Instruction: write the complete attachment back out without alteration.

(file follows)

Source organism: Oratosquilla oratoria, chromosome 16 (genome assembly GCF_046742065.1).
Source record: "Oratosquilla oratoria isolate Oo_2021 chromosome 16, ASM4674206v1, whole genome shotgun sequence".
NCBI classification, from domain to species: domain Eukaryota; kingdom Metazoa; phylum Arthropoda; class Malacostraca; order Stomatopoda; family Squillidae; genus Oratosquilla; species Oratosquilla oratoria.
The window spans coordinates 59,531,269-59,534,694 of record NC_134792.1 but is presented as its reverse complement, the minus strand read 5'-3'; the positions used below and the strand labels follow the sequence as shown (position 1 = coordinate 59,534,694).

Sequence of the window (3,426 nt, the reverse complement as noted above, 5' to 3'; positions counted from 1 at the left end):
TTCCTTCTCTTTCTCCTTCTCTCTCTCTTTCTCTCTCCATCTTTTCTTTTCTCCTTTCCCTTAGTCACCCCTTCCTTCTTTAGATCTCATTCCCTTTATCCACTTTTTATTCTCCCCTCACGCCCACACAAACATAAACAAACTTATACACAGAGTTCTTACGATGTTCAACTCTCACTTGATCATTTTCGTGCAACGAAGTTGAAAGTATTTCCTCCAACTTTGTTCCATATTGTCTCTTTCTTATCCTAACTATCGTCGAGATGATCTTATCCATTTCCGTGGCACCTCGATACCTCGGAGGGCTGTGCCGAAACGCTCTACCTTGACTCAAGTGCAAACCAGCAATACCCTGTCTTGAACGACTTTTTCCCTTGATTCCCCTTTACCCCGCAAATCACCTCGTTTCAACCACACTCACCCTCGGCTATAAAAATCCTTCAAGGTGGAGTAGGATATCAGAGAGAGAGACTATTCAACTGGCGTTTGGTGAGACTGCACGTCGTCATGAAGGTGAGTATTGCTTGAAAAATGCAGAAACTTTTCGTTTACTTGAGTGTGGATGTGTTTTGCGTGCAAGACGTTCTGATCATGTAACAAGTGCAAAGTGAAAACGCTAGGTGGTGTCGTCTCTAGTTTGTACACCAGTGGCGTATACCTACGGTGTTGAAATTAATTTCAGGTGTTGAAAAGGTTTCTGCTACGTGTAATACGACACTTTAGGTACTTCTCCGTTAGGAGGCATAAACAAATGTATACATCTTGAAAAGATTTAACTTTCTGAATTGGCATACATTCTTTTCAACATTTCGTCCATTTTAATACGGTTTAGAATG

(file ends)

Source organism: Oratosquilla oratoria, chromosome 16 (genome assembly GCF_046742065.1).
Source record: "Oratosquilla oratoria isolate Oo_2021 chromosome 16, ASM4674206v1, whole genome shotgun sequence".
NCBI classification, from domain to species: domain Eukaryota; kingdom Metazoa; phylum Arthropoda; class Malacostraca; order Stomatopoda; family Squillidae; genus Oratosquilla; species Oratosquilla oratoria.
The window spans coordinates 59,531,269-59,534,694 of record NC_134792.1 but is presented as its reverse complement, the minus strand read 5'-3'; the positions used below and the strand labels follow the sequence as shown (position 1 = coordinate 59,534,694).

Sequence of the window (3,426 nt, the reverse complement as noted above, 5' to 3'; positions counted from 1 at the left end):
TTCCTTCTCTTTCTCCTTCTCTCTCTCTTTCTCTCTCCATCTTTTCTTTTCTCCTTTCCCTTAGTCACCCCTTCCTTCTTTAGATCTCATTCCCTTTATCCACTTTTTATTCTCCCCTCACGCCCACACAAACATAAACAAACTTATACACAGAGTTCTTACGATGTTCAACTCTCACTTGATCATTTTCGTGCAACGAAGTTGAAAGTATTTCCTCCAACTTTGTTCCATATTGTCTCTTTCTTATCCTAACTATCGTCGAGATGATCTTATCCATTTCCGTGGCACCTCGATACCTCGGAGGGCTGTGCCGAAACGCTCTACCTTGACTCAAGTGCAAACCAGCAATACCCTGTCTTGAACGACTTTTTCCCTTGATTCCCCTTTACCCCGCAAATCACCTCGTTTCAACCACACTCACCCTCGGCTATAAAAATCCTTCAAGGTGGAGTAGGATATCAGAGAGAGAGACTATTCAACTGGCGTTTGGTGAGACTGCACGTCGTCATGAAGGTGAGTATTGCTTGAAAAATGCAGAAACTTTTCGTTTACTTGAGTGTGGATGTGTTTTGCGTGCAAGACGTTCTGATCATGTAACAAGTGCAAAGTGAAAACGCTAGGTGGTGTCGTCTCTAGTTTGTACACCAGTGGCGTATACCTACGGTGTTGAAATTAATTTCAGGTGTTGAAAAGGTTTCTGCTACGTGTAATACGACACTTTAGGTACTTCTCCGTTAGGAGGCATAAACAAATGTATACATCTTGAAAAGATTTAACTTTCTGAATTGGCATACATTCTTTTCAACATTTCGTCCATTTTAATACGGTTTAGAATG